In this week’s Illustrated PEN, Guest Editor Whit Taylor presents an excerpt from cartoonist Leslie Stein’s autobiographical comic, Present.
Taylor writes: In the introduction to her graphic novel Present published by Drawn & Quarterly, cartoonist Leslie Stein explains how she has often had to reframe unpleasant tasks to get through them, whether that be cleaning her room as a child, or struggling through the early days of making comics. By thinking of her comics as a present that she could share with others, regardless of their quality, Stein was able to get better without the stifling fear of judgment. Years later, as a seasoned cartoonist, Stein’s “present” theme takes on more dimension.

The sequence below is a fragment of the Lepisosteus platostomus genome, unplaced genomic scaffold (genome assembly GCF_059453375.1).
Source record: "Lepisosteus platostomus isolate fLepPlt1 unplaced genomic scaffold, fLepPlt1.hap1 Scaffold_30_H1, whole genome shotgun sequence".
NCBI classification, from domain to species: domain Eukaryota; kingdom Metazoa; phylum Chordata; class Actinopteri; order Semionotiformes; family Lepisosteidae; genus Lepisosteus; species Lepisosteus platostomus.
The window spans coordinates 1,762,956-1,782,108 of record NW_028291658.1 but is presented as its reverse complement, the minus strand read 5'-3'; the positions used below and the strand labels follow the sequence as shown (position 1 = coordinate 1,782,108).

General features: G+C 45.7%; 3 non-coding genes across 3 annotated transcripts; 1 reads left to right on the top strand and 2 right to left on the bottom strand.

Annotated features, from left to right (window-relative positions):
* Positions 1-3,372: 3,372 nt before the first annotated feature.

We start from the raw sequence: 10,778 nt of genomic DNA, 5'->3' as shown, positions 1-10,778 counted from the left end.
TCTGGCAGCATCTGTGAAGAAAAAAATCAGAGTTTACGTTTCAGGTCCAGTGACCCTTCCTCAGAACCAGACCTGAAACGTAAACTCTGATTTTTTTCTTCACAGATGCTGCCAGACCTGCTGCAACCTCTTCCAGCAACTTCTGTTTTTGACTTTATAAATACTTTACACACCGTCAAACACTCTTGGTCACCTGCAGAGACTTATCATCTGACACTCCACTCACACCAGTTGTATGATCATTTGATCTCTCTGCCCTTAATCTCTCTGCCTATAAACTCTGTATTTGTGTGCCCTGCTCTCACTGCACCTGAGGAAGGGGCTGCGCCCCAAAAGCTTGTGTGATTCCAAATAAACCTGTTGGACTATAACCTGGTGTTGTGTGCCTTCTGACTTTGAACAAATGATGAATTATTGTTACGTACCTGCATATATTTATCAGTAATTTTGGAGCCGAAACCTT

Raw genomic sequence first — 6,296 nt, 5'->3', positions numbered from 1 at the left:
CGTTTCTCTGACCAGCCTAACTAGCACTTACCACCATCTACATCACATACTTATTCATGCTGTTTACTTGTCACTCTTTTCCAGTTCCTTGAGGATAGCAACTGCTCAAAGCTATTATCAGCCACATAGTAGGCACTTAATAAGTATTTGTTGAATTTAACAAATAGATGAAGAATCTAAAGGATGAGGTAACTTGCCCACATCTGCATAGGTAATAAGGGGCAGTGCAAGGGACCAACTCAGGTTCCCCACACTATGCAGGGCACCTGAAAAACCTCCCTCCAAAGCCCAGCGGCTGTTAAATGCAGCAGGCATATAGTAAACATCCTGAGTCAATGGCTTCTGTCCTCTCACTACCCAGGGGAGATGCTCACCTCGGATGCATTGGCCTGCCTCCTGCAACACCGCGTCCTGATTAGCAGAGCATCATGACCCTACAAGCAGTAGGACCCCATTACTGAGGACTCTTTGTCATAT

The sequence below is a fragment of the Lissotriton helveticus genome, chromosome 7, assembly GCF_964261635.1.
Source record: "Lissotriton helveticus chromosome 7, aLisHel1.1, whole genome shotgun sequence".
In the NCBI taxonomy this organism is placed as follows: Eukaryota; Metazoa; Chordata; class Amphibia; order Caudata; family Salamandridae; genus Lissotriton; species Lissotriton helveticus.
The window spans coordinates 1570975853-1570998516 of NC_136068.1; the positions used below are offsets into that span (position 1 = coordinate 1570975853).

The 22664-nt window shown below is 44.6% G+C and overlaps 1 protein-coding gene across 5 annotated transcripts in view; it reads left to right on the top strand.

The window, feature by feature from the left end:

As an autobiographical cartoonist, Stein realizes the care she must take in portraying her subjects and showing gratitude toward many of them, despite their shortcomings. She must be present to listen to them and remain observant of her environment. Her skill as a memoirist is also evident in the way that she portrays herself as a complex and imperfect person who is contending with the mundanity and uncertainty of life. Autobiography succeeds when it reflects on the past in a way that allows for the reader to escape into the author’s present moment. The reader may not be able to identify with the specifics of a creator’s experience, but they must be able to resonate with their emotional experience. Ambiguity, nostalgia, sadness, fear, loneliness, boredom, joy, and love are just some of the universal experiences that Stein communicates in her work through a series of vignettes into her life as a bartender and cartoonist. I am excited to share two short stories from Present, which I believe nicely capture the spirit of Stein’s book. From its dynamic, colorful visual shorthand to its bittersweet portrayal of being human, Present is indeed a gift to the reader.